Wednesday, February 08, 2006

Senior Center Plans Up For Review

The fate of a proposed senior center may be in question once again, as the new administration of Mayor Sharon Robinson-Briggs reviews issues of funding and location.

Robinson-Briggs visited the present center Tuesday (Feb. 7, 2006) and suggested that seniors should consider the vacant Plainfield Armory as a location, center president Charles Nelson said. The mayor also told seniors the past administration had not issued bonds for $4 million to pay for a new center, member Emily Washington said.

Robinson-Briggs did not return a call for comment Wednesday.

A brand-new center downtown has been both the express wish of the seniors and a frequent political campaign promise in the last few years. The city is presently paying $90,000 annually to lease space in a block-long building on East Front Street, but other tenants, including Union County offices, have moved out.

Nelson said the building has been sold, although tax records in City Hall do not yet reflect a sale, and he said the center’s lease is up in June. The center’s building committee will discuss the situation at a Feb. 24 meeting, Nelson said.

Regarding the funding, former Mayor Albert T. McWilliams said Tuesday night the bond for the center went through.

“The money is there - the land is already owned by the city,” he said.

The city acquired and demolished several buildings to clear the proposed site across the street from the present center. In 2003, former basketball star Jayson Williams was given approval to develop the site, but he backed out in 2005. The McWilliams administration then planned to bond for $4 million and make the new center a city project. McWilliams and dozens of officials took part in a ceremonial groundbreaking in May 2005.

The City Council authorized the administration to go out for bonding in late 2005.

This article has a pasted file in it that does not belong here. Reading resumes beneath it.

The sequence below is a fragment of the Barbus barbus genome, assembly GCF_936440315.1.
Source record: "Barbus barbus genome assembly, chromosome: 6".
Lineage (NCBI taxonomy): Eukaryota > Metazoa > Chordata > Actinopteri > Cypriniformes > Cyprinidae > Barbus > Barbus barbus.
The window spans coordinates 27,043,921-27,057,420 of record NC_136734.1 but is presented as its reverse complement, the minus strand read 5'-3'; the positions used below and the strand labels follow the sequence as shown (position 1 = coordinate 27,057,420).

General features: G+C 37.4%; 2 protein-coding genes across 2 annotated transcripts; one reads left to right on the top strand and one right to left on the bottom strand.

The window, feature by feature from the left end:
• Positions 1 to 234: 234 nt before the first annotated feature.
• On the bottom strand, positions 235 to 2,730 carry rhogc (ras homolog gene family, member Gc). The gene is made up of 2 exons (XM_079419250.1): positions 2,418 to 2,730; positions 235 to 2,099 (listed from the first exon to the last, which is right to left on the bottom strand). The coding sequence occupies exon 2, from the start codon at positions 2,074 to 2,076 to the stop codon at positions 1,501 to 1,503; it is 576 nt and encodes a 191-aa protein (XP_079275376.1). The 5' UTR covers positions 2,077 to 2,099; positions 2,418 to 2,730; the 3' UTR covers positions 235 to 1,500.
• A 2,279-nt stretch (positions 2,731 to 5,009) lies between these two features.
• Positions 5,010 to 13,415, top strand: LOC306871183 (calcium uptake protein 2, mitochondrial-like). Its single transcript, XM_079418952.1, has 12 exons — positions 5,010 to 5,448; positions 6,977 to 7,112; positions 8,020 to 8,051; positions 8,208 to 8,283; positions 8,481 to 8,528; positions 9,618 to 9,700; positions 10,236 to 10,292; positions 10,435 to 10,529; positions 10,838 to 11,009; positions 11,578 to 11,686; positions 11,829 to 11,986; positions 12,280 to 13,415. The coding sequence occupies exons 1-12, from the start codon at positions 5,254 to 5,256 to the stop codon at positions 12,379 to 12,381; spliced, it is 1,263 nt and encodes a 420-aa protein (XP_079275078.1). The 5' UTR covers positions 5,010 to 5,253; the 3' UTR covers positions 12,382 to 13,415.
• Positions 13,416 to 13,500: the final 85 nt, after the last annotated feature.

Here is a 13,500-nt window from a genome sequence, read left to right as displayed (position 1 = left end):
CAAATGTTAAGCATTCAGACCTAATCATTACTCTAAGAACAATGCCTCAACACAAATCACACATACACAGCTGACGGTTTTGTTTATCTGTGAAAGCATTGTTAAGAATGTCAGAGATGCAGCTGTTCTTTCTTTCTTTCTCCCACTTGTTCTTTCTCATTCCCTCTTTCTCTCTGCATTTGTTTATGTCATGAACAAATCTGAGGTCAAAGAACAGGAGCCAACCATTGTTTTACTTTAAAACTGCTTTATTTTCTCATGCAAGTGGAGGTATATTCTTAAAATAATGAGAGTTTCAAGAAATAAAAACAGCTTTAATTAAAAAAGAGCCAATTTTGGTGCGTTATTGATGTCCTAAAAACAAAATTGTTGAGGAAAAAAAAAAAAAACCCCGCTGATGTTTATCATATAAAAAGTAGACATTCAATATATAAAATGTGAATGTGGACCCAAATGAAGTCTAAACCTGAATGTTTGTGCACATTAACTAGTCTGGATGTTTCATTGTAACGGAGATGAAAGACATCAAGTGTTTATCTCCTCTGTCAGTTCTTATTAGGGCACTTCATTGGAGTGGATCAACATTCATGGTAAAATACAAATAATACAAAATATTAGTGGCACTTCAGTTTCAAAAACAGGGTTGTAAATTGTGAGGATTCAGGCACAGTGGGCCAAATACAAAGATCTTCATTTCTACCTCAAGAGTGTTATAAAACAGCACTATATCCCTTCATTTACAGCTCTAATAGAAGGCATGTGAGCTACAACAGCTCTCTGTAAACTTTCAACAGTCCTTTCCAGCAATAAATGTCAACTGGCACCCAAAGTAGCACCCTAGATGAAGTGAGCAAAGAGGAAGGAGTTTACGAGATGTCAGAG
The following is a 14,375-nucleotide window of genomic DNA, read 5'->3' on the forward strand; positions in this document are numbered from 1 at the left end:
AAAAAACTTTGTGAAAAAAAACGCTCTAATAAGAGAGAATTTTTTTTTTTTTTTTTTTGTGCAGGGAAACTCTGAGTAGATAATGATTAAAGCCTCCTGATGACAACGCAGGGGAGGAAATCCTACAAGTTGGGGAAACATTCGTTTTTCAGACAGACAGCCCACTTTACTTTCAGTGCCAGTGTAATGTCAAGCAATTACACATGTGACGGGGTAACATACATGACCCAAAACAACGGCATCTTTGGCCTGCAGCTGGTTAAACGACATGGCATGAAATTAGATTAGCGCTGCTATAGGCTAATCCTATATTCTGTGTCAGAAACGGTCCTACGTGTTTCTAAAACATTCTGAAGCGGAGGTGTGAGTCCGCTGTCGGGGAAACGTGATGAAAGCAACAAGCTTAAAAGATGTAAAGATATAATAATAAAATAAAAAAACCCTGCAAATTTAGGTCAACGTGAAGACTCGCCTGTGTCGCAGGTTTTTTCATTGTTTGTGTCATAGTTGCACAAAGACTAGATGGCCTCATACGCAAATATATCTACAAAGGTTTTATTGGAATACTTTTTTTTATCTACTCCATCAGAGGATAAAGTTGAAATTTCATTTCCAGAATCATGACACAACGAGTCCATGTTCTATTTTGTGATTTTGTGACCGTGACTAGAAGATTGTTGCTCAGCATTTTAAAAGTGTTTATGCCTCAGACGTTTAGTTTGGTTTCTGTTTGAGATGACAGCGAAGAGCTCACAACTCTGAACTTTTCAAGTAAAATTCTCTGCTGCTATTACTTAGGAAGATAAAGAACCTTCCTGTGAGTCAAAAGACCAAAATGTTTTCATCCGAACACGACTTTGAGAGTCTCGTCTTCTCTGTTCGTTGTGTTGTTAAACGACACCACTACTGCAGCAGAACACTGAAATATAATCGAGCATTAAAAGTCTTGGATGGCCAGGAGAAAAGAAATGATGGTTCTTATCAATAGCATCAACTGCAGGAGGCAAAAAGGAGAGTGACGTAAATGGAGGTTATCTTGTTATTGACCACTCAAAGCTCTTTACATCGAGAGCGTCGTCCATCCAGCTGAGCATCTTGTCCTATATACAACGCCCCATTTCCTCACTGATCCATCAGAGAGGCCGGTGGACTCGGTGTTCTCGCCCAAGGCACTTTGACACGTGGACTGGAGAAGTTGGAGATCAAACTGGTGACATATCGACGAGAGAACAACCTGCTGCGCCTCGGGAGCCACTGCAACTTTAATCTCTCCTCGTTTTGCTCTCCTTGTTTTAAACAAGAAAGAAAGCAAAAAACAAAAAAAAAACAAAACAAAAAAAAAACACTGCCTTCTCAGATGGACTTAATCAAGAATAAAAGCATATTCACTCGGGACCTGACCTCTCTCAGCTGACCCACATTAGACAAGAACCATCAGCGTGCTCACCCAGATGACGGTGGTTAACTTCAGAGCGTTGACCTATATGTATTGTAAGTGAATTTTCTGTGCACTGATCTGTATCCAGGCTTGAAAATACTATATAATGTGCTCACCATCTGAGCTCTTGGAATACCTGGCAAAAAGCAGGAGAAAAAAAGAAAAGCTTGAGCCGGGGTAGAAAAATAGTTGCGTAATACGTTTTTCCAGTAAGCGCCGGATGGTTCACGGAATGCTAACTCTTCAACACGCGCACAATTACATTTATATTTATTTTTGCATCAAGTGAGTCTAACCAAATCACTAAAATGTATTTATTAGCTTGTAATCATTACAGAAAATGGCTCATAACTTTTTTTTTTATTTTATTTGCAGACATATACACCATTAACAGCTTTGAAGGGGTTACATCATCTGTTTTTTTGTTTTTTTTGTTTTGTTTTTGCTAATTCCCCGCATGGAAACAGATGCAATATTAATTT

Regarding location, Nelson recalled that the seniors were previously urged to move to the Armory several years ago, but rejected it. They also refused an offer to occupy space in the lower level of the former Tepper’s department store, which was converted into 75 apartments, retail space and a portion for municipal use.

According to press reports in June 2005, the state Treasury Department put the historic Armory up for sale with an asking price of $1 million. Assemblyman Jerry Green said Wednesday he is working with the new Treasury Department staff on how the city can acquire it for less.

Green, who previously tried to convince the seniors to go to the Armory, said he is now just trying to get it “in the city‘s hands.”

“The mayor asked me to reach out to Trenton,” said Green, who was campaign manager for Robinson-Briggs and is also chairman of the Democratic City Committee. The mayor and all City Council members are Democrats.

He said the new administration‘s director of Public Works and Urban Development, Jennifer Wenson-Maier, is reviewing all past development proposals to determine their status and will report her findings to the mayor.

At the end of the McWilliams administration Dec. 31, the senior center and about 13 redevelopment projects were on the books in various stages of planning.

Promising action, Green said, “We’re moving, we’re not playing.”

But he added, “All this stuff has to be looked at to make sure we are making the right decisions for the city - the city of Plainfield comes first.”

--Bernice Paglia

KEYWORDS: senior center


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